The cholesterol-lowering drugs called statins can reduce the risk of subsequent cardiovascular events among those who have had one already, and possibly prevent an adverse event from ever occurring. Can they also prevent you from dying of cancer? That’s what a number of headlines are suggesting today, based on a poorly conceived study published Thursday in the New England Journal of Medicine.
Unfortunately, it’s what we at the American Council on Science and Health politely describe as “bupkis.” (“I prefer the more hifalutin term “data dredging,” interrupted ACSH’s Dr. Ross). Study leader Dr. Sune Nielsen, a University of Copenhagen biochemist, used the Danish Cancer Registry to analyze the medical records of 5.5 million Danes, including 295,925 cancer patients. Dr. Nielsen compared the cancer death rate, and the overall death rate, of the 18,721 patients with cancer who were also taking a statin drug, with the rest of the group who were not on statins. The results: the statin-cancer group had a 15 percent lower risk of dying.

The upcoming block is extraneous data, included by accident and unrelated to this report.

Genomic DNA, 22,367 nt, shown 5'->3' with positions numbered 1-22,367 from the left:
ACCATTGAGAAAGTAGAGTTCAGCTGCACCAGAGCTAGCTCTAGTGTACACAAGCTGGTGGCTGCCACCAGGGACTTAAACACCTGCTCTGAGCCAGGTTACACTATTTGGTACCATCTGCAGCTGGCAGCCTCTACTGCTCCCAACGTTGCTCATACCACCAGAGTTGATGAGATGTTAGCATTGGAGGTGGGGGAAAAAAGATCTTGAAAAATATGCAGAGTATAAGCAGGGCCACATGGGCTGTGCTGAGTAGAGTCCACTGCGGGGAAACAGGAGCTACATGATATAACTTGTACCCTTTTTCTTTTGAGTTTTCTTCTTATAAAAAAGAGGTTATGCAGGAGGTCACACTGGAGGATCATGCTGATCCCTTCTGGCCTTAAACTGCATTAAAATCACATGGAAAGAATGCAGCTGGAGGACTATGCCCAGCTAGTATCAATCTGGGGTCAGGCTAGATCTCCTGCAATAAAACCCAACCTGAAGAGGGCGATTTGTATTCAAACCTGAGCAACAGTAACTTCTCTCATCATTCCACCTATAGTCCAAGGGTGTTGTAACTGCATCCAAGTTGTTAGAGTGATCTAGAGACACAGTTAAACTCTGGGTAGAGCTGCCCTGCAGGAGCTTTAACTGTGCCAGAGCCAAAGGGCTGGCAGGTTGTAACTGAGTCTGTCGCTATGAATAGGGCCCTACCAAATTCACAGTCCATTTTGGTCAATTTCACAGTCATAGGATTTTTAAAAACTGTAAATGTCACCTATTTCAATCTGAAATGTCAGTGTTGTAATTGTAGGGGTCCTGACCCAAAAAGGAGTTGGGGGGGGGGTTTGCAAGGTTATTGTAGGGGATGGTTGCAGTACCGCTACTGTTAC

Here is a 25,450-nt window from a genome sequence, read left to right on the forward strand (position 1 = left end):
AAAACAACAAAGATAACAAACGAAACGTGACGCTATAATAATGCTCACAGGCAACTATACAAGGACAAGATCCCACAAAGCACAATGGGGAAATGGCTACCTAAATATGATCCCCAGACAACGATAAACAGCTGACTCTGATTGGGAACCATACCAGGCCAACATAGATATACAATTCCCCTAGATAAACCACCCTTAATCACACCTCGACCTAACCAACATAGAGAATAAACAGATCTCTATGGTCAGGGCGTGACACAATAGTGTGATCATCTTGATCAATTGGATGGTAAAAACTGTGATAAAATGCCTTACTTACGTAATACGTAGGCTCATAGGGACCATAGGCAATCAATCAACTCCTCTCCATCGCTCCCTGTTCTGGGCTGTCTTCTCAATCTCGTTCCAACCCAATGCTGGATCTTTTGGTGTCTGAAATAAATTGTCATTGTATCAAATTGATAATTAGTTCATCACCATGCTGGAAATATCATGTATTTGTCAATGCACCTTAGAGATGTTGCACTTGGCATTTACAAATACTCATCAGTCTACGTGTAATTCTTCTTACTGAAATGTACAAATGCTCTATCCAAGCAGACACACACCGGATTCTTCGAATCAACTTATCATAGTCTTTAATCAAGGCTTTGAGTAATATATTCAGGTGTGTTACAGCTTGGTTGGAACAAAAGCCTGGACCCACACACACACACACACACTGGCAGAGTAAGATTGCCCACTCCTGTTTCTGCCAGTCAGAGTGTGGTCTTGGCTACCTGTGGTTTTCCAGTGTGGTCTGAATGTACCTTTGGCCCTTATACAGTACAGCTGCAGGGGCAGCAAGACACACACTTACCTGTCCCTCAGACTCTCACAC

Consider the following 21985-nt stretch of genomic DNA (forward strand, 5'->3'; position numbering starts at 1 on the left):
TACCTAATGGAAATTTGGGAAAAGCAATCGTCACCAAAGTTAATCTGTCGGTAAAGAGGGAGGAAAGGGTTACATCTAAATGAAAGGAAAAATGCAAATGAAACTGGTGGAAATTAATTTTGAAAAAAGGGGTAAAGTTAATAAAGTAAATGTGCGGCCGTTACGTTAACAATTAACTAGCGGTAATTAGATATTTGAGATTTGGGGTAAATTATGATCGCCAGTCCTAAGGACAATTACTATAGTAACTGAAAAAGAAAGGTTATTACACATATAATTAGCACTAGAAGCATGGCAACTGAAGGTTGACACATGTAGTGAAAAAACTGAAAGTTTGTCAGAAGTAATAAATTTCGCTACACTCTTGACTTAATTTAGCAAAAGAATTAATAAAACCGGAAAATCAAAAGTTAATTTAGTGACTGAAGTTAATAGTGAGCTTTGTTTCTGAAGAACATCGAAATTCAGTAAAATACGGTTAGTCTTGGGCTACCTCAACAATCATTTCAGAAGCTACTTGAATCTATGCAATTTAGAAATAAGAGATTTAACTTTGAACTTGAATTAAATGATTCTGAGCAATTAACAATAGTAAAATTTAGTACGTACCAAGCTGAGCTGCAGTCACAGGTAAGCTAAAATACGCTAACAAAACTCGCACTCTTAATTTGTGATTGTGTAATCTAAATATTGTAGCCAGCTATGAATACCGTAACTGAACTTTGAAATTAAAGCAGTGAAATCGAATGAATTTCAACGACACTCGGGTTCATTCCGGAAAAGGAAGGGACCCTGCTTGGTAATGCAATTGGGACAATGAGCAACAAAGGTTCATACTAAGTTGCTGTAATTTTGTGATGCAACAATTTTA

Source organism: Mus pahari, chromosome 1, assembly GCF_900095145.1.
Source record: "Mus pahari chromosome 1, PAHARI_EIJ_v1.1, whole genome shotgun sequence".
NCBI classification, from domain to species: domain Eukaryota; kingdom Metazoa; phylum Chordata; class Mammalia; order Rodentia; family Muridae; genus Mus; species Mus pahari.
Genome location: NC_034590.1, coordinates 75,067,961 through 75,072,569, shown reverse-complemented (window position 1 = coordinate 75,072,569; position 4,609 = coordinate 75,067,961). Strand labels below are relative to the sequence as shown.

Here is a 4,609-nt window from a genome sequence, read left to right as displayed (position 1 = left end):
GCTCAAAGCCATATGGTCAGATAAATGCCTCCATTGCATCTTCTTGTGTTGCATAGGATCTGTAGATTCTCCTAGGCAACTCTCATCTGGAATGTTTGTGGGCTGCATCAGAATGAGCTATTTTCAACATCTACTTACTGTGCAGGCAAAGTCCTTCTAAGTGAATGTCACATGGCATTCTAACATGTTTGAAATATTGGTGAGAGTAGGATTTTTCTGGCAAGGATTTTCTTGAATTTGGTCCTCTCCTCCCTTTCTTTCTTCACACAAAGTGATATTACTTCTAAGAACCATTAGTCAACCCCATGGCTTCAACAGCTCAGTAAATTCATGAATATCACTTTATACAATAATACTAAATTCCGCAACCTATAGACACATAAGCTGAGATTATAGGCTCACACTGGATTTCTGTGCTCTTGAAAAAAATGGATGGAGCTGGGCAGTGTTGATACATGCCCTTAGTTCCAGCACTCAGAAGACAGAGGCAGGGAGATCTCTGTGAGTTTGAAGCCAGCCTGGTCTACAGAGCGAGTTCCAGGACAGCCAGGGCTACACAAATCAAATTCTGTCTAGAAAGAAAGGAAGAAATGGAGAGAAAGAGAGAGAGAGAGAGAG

ACSH’s Dr. Gilbert Ross wonders why the respected New England Journal of Medicine would publish such a study and calls this “pure data dredging of the grossest kind. This is a perfect example of how not to do epidemiology.” (Data dredging is the mining of statistics so that searchers, after scouring a vast amount of data from various inputs vs. various outcomes, finally find some “statistically significant” linkage in the test sample. However, that “shotgun” method has a high probability of finding, out of thousands or millions of random combinations, some association, albeit purely by chance.)